In recent years, I’ve been asked to coach senior leadership teams and business partners on how to do a better job of working effectively together. In addition, a number of individuals have asked me to support their work on partnerships in their personal lives. It’s been a privilege to help change-makers, enterprise builders and couples deal with painful issues or impasses as they strive for happier and more productive alliances. There are a couple of things I’ve learned and counseled that are pretty close to universal, and can be applied to a range of partnerships. If you find you are struggling, I hope they help!
1. It’s much better to be heard than to be right.
Focusing on being right kind of misses the point. The truth of a situation, as many of us have learned, often lives somewhere in the middle of two points of view (I’m distinguishing here between truth and facts, which should be verifiable). Speaking your truth and being heard is way more important than being right in most circumstances. And, it’s a much better path to finding the way forward. Together. You’re in a partnership to succeed, not to win!
2. Listen to learn, not to respond.
You know the type – the person who has a comment or retort ready before you’ve even stopped talking? Don’t be that person! A sure sign that someone is not listening to learn is the speed of their response and its lack of reflection about what was just said. Ditto for fun or illustrative stories. It’s great to have a bit to share in a conversation about anything ranging from managerial missteps to love gone wrong, but don’t be so eager to share yours that you haven’t deeply heard someone else’s narrative.
3. Describe what you want from the partnership.
In work and in personal relationships, it’s important to be super clear about how you see the partnership developing. What do you really want from the other person? And, what are you willing to give? This includes things like time, resources, attention, access to networks, equity, unconditional love (!), stability, security, growth, opportunity, a thinking partner and/or the opportunity to build community.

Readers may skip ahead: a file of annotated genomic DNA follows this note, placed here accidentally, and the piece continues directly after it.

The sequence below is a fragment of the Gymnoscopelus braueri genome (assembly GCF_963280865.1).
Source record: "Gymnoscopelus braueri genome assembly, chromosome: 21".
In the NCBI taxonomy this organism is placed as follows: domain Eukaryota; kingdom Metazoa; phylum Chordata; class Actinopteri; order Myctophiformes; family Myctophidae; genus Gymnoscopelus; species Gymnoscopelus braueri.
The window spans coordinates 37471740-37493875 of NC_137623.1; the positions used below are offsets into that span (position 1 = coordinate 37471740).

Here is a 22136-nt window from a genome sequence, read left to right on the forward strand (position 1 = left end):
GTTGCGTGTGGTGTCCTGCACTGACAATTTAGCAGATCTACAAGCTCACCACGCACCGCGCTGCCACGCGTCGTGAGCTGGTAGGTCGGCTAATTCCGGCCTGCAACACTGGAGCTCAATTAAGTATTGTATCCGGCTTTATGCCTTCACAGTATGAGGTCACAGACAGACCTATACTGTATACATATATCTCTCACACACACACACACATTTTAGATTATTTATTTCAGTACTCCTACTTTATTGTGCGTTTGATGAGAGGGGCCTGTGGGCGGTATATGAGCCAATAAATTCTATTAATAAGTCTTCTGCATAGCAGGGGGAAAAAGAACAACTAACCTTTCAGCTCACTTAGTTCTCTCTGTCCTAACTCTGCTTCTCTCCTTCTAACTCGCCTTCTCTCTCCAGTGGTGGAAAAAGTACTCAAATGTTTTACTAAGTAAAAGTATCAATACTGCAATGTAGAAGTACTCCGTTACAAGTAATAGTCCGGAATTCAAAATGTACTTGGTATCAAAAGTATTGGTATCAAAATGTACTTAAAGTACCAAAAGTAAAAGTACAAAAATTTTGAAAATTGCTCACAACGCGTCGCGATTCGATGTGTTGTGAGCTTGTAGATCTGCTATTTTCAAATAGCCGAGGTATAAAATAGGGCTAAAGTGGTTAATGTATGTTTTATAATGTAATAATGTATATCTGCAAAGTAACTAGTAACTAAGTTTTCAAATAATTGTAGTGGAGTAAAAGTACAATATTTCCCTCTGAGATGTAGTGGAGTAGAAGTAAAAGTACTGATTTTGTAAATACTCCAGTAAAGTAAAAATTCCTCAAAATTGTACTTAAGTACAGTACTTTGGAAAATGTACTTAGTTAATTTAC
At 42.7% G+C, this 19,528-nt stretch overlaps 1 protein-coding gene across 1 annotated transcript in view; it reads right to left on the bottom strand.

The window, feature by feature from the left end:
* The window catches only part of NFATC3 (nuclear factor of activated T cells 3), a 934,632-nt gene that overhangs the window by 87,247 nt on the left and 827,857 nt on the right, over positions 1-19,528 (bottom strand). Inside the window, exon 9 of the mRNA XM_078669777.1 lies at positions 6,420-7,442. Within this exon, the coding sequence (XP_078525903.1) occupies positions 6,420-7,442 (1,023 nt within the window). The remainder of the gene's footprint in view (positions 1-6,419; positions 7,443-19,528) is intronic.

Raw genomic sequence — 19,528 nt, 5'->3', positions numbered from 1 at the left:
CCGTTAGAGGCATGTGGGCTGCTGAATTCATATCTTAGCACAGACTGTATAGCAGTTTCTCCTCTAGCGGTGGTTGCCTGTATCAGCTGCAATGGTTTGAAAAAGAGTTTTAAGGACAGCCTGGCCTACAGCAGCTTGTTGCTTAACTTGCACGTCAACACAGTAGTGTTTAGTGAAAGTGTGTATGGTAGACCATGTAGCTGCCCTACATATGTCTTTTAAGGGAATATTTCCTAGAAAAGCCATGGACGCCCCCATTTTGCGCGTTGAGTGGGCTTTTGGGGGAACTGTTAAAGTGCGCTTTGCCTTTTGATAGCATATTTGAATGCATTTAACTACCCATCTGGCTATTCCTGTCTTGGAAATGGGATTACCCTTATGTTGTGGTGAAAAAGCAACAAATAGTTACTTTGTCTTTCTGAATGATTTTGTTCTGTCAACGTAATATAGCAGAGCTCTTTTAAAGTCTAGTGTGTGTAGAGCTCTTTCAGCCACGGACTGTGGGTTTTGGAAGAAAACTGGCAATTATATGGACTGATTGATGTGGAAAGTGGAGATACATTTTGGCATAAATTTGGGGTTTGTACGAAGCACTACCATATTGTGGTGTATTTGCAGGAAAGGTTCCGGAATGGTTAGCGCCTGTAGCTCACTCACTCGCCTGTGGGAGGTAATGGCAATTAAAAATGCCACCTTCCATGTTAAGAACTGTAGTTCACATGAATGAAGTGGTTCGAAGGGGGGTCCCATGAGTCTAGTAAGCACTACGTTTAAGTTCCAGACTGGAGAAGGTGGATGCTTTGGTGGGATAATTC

4. Name your fears.
By naming your fears or concerns about partnering, you not only make yourself vulnerable, you begin to speak your deepest truths. Are you afraid of losing control? Of being hurt? Of being overshadowed? Of falling into an old and unproductive pattern? Of uncertainty? Doing this hard work will bring you closer to each other, and to succeeding as a team.
5. Rehashing old grievances gets you exactly nowhere.
It’s the old “I took out the garbage” or “You didn’t give me adequate credit” conversation. And it sucks. I’ve rarely seen a mediated conversation where old grievances were rehashed – again – result in any significant progress. Setting the record straight rarely does. It goes back to what I said about being right in the first bullet. The issue is not making sure that your version of what happened is the one that rules the day, it’s about strengthening a commitment to each other to do well or better going forward.
6. Origin stories play an important role in both strife and success.